Summer programs offer additional opportunities

Mike Harrington

Students and teachers share their views on the experience they have with Malvern’s summer class program.

Malvern offers several classes over the summer, split into one of three categories: preparatory classes, semester classes, and courses for full credit.

For summer 2017, credited classes for either semester or full credit are currently scheduled in computer science, health, language, mathematics, science, and theology. Preparatory non-credit classes are scheduled in english, mathematics, test prep, and tutoring. Information and registration options are online at

Tuition ranges from $375 for High School Entrance Exam Test Prep, to $1500 for one-credit classes.

According to Upper School Head Mr. Ron Algeo, non-credit preparatory classes include high school prep classes for younger kids, SAT prep, and preparation for math and english for new freshmen.

College Counselor and English Teacher Mr. Richard Roper has taught summer programs for many years. Currently, one of his summer courses is the Grammar and Composition class, a preparatory class for freshmen.

“This was originally designed for incoming freshmen who may have had some issues on the entrance exam or displayed some indication that they could use some extra help to get them started,” Roper said.

While the academic side of the class is very important, there are also non-academic benefits to taking a class like this, according to Roper

“The non-academic piece was to give these guys a chance to get to know someone before they got started,” he said. “Sometimes they knew one or two people, but usually there are guys from enough different locations that they had an opportunity to make some friends as they were going forward and give them a head start on the socialization part of it.”

Roper also teaches an SAT prep course and a High School Placement Exam practice course over the summer.

“I have enjoyed doing all three of those classes very much, and I saw it as a way to have Malvern enhanced in people’s eyes – that we provide other things,” he said.

Like Roper, Algeo teaches the Math component of the preparatory classes for incoming freshmen. He loves teaching it and thinks that taking the class can be a very beneficial experience for students.

“I love teaching it. I think it’s great,” Algeo said. “It’s just a nice opportunity to focus on [the one class]. I know the guys’ focus is a little bit easier because they don’t have seven other classes. It’s more time.”

According to Algeo, some students think that the increased amount of time will make the class unbearable, which he believes is not the case at all.

“To me, I don’t have them sit that long. I have them moving around doing different kinds of activities,” Algeo said, “We can change things up, we can change up the pace. Believe it or not it goes by fast, the time that I have with them each day. And because I meet with them for three weeks it goes by super fast.”

He thinks that summer classes can be a great experience and students can get a lot out of them. “It depends what students are trying to get out of it,” he said.

Roper also thinks that the classes can be very beneficial for students.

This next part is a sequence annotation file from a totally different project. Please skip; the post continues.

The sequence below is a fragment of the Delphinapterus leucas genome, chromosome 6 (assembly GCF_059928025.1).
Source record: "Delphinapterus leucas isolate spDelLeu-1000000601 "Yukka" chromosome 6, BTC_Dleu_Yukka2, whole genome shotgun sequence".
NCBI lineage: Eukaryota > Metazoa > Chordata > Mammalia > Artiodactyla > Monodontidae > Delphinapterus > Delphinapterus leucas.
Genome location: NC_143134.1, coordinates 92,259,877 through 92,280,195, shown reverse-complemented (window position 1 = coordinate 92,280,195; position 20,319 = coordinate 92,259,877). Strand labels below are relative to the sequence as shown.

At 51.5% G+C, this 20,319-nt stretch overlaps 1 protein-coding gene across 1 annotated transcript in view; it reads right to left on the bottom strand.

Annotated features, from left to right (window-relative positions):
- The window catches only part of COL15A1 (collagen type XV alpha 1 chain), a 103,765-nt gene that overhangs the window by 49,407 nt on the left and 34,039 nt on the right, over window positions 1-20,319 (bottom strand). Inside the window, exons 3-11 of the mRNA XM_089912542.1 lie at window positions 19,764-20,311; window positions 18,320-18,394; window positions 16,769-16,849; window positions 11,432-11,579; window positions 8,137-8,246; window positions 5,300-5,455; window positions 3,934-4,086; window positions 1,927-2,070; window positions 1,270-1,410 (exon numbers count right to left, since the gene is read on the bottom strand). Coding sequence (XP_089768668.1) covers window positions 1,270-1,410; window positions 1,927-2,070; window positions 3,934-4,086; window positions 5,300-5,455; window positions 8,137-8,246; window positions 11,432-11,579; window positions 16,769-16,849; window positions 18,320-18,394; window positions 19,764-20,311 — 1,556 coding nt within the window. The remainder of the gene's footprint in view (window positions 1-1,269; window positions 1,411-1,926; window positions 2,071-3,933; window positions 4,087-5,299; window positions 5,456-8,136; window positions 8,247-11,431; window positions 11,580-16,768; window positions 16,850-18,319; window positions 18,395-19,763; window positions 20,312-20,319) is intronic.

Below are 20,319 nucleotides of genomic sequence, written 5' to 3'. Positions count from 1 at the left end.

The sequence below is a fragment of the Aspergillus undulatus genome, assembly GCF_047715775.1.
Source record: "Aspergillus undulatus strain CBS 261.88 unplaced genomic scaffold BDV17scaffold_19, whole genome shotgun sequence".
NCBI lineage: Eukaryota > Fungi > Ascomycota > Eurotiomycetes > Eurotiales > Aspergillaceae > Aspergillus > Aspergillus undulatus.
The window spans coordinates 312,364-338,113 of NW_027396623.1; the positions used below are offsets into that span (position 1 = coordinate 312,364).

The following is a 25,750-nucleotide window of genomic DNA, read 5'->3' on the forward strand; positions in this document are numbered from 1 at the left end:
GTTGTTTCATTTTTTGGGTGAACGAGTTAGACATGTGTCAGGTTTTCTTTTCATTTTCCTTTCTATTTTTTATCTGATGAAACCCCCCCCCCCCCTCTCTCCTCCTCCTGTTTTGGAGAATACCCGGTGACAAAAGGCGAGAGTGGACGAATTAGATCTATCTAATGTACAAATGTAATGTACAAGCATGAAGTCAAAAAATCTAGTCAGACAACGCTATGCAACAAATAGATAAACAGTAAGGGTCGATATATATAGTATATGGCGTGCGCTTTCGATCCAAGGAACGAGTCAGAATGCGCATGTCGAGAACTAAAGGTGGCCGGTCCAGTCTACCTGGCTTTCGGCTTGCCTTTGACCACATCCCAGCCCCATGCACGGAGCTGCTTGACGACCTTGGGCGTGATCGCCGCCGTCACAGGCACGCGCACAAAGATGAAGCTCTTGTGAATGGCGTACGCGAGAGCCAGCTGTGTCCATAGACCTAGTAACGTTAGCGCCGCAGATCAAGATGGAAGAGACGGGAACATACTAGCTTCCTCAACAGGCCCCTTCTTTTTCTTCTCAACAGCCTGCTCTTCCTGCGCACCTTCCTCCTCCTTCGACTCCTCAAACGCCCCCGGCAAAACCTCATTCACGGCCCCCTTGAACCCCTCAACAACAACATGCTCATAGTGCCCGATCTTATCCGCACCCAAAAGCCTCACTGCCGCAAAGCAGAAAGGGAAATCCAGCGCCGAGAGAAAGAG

“It provides a one on one opportunity for the student and the teacher. It provides an opportunity to really focus on skills that the student might be lacking or skills that the student wants to enhance,” he said,

According to Roper, this is especially true for students who want to advance in their curriculum.

“From the standpoint of leapfrogging or accelerating the program for an individual student, someone who has let’s say Algebra II as a junior and wants to accelerate to get himself into Advanced Placement Calculus his senior year, he can take the honors Pre-Calc course during the summer,” he said.

Senior Jack Szipszky agrees with Roper. He thinks that student show have good view of their education path can really take advantage of Summer classes to help get ahead in the course curriculum.

“Freshmen year I knew I wanted to be an engineer in college, and I knew that math was really important for that,” he said. “So, I wanted to get as far ahead in math as possible. So if you have a student who knows what they want to do in college like I did, has a very set path… Then yeah sure take a summer class, and get really far ahead in your field.”

Mr. Matt McCormick ‘06 joined Malvern’s staff as Summer Programs Project Manager this year. He is managing all of the aspects of Summer activities on Malvern’s campus, not just courses.

“There are three aspects of the summer programs at Malvern. There are academic classes that we have offered to Malvern students and non-Malvern students. Sports camps are run by the various teams and the coaches of those teams. Then there are the Lavner Camps and the enrichment camps,” McCormick said.

Lavner Camps is an external summer camp organization that provides a variety of summer camp experiences at locations in Pennsylvania and five other states, including programs on Malvern Prep’s campus.

McCormick said that when he was a student at Malvern, summer classes were very different than they are today,

“Back then I thought the only students that took summer courses were guys who needed catch up or who had failed a class or whatever,” he said, “Then I come to learn that you can take it to catch up. You can even take a course that you are interested in.”